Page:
How to Talk to Children When a Loved One Is Seriously Ill
If your family is dealing with the death or serious illness of a loved one, take some time to consider how your children are handling it — and what you can do to help them navigate this confusing, and possibly frightening, time. Children can absorb a great deal, and often imagine the situation to be worse than it is, with studies showing that even preschoolers can be significantly affected. Although discussing a loss with your child won’t make it less painful, you can certainly offer significant support and teach healthy coping skills they will need as they process things.
Consider Your Child’s Developmental Stage
Before you find a quiet place to sit down for an uninterrupted talk, make sure your approach fits your child’s age. Plan ahead so that parents and caregivers are on the same page, with an accurate grasp of what your child can and cannot comprehend. If you’re unsure, ask your pediatrician for help in figuring out what works best for your child’s developmental stage.
Be ready to deal with a range of emotions. If a loved one is battling a disease, your preschooler may worry about catching it or believe that the illness was their fault. Young children may struggle to understand death as being permanent, and might ask the same questions repeatedly. Older children are likely to have more complex thoughts, and might worry more about recovery prospects. Also understand that even children of the same age may process and react differently.
Because kids need time to digest information, they may grow quiet or have delayed or minimal reactions. Don’t be surprised if preschoolers or young school-aged children have regressions, such as bedwetting or thumb-sucking. They also may throw tantrums or refuse to eat or sleep. School-aged children may lose focus with schoolwork or become angry, depressed or confrontational. Adolescents may enter a shut-down mode or exhibit risk-taking behaviors.
When discussing a loved one’s serious illness with your child, keep these three guidelines in mind.
Be consistent. If one caregiver tells the child “Nana is sick” but another says “She’s doing fine,” this sends conflicting messages that can create confusion and even challenge caregivers’ trustworthiness.
Use simple but truthful terms. In other words, use language that your child understands. “Grandpa has a big booboo” might be more understandable for a young child than “diagnosed with cancer.” Avoid giving false hope, such as “I’m sure Grandma will feel better soon” or “She would never miss your birthday” if this isn’t likely. If you feel guilty or feel you are hiding something, try to rephrase. Give just enough detail for your child to comprehend the main idea, but not too much. With older children, you may need to explain that a loved one is in a hospital where the nurses and doctors are helping. However, details about treatments such as chemotherapy, ventilators and sedation can be frightening and are unnecessary. Filter this information beforehand and plan with your partner how much detail is appropriate for your child’s age.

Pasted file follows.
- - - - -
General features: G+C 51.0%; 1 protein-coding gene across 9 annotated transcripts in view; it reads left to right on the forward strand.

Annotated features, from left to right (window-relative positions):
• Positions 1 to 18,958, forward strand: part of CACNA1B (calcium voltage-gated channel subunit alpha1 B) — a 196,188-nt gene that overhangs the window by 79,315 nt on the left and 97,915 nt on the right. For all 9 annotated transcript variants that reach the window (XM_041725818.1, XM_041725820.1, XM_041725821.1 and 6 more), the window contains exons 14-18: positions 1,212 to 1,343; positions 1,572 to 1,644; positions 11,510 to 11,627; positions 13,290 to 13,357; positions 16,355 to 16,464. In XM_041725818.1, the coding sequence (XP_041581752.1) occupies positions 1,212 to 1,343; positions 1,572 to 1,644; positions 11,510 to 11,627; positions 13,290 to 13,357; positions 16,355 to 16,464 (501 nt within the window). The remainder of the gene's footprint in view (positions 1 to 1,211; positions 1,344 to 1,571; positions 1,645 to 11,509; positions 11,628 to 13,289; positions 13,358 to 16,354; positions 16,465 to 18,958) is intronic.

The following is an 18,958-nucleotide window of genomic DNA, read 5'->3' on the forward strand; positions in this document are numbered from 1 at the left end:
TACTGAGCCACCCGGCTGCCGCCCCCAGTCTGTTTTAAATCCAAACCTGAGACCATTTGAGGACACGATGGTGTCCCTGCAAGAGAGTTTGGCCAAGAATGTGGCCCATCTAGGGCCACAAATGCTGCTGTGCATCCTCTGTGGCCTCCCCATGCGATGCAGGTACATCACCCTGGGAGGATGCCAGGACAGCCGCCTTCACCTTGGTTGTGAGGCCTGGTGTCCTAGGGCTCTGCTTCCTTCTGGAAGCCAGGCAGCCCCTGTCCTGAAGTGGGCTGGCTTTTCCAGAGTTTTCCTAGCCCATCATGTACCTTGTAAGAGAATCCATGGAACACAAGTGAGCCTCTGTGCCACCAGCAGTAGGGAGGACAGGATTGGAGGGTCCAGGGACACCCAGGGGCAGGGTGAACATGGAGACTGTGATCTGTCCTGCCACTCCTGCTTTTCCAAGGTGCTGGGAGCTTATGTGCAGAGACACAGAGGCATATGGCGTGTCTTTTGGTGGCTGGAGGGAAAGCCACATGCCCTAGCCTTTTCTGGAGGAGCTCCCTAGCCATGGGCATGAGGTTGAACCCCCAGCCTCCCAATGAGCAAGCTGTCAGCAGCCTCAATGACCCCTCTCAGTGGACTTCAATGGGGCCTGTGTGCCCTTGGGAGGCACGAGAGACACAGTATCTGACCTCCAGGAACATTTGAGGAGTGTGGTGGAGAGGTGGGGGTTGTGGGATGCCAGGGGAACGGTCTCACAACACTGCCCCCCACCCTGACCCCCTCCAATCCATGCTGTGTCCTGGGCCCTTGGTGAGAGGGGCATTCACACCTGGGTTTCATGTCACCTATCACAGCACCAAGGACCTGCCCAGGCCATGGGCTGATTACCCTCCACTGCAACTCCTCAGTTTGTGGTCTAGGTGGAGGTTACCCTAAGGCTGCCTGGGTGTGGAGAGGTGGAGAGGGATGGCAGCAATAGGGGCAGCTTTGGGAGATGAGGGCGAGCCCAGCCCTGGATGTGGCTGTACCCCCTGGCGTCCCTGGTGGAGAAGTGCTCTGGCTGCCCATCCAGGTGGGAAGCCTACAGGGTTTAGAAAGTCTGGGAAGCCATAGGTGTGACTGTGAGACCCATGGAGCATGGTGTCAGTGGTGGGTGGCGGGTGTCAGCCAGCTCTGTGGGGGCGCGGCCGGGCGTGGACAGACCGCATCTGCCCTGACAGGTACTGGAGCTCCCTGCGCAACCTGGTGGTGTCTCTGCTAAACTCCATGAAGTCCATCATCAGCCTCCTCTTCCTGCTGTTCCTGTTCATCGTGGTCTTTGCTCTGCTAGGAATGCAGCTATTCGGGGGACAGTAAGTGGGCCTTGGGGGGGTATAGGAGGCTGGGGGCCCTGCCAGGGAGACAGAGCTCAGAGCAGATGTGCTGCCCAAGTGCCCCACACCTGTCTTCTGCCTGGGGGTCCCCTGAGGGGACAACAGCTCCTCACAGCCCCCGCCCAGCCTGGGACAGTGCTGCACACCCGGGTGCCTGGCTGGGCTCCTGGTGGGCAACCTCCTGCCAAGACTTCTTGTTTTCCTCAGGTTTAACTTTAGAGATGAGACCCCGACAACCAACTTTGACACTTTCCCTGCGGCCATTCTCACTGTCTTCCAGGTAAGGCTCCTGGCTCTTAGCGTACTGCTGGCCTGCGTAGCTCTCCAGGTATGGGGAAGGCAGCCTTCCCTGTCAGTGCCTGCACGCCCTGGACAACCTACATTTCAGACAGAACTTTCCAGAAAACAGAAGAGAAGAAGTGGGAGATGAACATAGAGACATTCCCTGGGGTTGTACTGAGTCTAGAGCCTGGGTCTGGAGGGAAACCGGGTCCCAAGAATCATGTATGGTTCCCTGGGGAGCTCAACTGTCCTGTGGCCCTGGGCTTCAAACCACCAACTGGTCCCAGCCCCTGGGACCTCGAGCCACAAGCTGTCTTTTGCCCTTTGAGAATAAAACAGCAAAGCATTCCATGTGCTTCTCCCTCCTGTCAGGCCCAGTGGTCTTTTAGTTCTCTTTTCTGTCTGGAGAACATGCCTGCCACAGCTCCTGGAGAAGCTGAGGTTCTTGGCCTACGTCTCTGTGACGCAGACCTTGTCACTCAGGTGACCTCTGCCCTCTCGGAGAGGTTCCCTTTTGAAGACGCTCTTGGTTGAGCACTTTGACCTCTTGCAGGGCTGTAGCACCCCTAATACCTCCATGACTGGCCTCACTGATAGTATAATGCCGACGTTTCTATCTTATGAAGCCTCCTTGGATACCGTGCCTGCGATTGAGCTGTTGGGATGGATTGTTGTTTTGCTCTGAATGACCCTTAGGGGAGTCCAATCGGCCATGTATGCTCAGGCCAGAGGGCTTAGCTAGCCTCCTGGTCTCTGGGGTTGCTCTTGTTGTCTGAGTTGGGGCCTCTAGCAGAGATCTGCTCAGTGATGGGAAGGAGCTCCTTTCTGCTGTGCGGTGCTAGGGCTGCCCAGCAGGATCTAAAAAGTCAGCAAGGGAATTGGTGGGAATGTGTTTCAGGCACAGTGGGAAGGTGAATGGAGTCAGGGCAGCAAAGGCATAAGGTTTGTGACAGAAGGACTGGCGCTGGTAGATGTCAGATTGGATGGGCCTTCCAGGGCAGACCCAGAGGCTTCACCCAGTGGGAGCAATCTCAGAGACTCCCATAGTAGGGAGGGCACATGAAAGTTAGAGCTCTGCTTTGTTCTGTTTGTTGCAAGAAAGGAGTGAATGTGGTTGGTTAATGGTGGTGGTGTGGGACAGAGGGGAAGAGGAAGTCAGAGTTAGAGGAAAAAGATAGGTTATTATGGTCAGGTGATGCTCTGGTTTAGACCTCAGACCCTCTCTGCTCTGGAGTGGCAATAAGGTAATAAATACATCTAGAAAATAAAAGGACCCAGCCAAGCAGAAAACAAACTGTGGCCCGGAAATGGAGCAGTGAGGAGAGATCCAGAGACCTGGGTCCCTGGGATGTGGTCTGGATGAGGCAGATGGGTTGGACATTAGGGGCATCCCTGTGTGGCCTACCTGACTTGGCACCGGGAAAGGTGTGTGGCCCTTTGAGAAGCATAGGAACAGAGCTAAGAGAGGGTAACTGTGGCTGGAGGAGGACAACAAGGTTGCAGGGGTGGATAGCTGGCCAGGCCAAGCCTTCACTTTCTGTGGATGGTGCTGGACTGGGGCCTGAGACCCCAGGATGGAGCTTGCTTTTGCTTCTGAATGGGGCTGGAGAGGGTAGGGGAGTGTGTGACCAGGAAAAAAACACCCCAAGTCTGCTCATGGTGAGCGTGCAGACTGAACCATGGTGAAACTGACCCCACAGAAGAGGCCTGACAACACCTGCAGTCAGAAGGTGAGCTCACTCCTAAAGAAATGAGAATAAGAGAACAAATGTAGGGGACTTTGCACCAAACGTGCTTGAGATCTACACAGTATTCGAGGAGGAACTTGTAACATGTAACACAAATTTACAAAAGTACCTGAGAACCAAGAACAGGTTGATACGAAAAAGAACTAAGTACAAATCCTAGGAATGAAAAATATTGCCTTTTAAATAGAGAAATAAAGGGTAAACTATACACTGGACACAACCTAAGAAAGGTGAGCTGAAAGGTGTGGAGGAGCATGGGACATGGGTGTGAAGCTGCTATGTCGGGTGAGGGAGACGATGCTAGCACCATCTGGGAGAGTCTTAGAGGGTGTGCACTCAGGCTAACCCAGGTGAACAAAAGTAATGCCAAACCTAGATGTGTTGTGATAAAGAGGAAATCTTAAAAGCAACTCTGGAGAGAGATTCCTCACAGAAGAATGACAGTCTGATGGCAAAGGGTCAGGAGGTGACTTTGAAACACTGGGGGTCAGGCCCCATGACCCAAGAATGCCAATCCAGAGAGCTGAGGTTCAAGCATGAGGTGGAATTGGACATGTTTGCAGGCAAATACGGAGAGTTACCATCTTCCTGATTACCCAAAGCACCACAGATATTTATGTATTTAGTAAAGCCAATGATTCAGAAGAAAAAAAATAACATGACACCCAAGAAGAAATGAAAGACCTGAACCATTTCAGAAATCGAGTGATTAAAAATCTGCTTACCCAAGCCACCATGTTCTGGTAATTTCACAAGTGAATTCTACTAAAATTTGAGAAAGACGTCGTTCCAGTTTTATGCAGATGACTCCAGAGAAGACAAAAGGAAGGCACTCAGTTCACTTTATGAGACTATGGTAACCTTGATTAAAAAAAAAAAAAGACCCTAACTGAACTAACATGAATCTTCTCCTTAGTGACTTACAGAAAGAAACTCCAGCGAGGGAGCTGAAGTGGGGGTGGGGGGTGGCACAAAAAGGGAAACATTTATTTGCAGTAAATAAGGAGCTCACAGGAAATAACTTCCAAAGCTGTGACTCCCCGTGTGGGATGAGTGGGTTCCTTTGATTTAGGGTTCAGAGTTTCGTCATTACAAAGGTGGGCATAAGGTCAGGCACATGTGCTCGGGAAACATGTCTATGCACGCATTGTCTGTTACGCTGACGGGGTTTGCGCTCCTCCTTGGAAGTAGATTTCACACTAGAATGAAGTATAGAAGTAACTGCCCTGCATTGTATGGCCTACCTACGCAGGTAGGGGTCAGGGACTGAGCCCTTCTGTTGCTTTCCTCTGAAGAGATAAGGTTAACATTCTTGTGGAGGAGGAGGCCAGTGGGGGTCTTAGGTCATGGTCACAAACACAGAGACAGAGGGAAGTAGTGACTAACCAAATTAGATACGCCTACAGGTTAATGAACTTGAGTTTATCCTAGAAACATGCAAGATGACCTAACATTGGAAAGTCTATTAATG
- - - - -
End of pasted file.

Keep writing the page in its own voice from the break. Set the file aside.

Model healthy responses. Allow them to see your own reactions and understand that being sad or unhappy is natural. This can be a powerful teaching tool. Give children time and space for their emotions and avoid telling them how to feel. If a child doesn’t react much, know that they may be quietly grieving, and still need your support and attention. Involve teachers and other caregivers to continue to monitor and support the child through this difficult time.
If you or a caregiver are feeling overwhelmed, depressed or anxious, don’t hesitate to seek mental health care as this will be critical in helping children learn to cope.
Why Difficult Conversations Matter
How you approach these challenging subjects can make a world of difference in how your children deal with grief. While you are helping them through a loved one’s immediate illness, you also are teaching them critical life skills for similarly challenging events in the future.
Learning to grieve well can help to decrease the likelihood of developing anxiety, depression and other mental health conditions that are often exacerbated by traumatic life events. The earlier children learn healthy coping skills, the more resilient they may become in the face of any future challenges.
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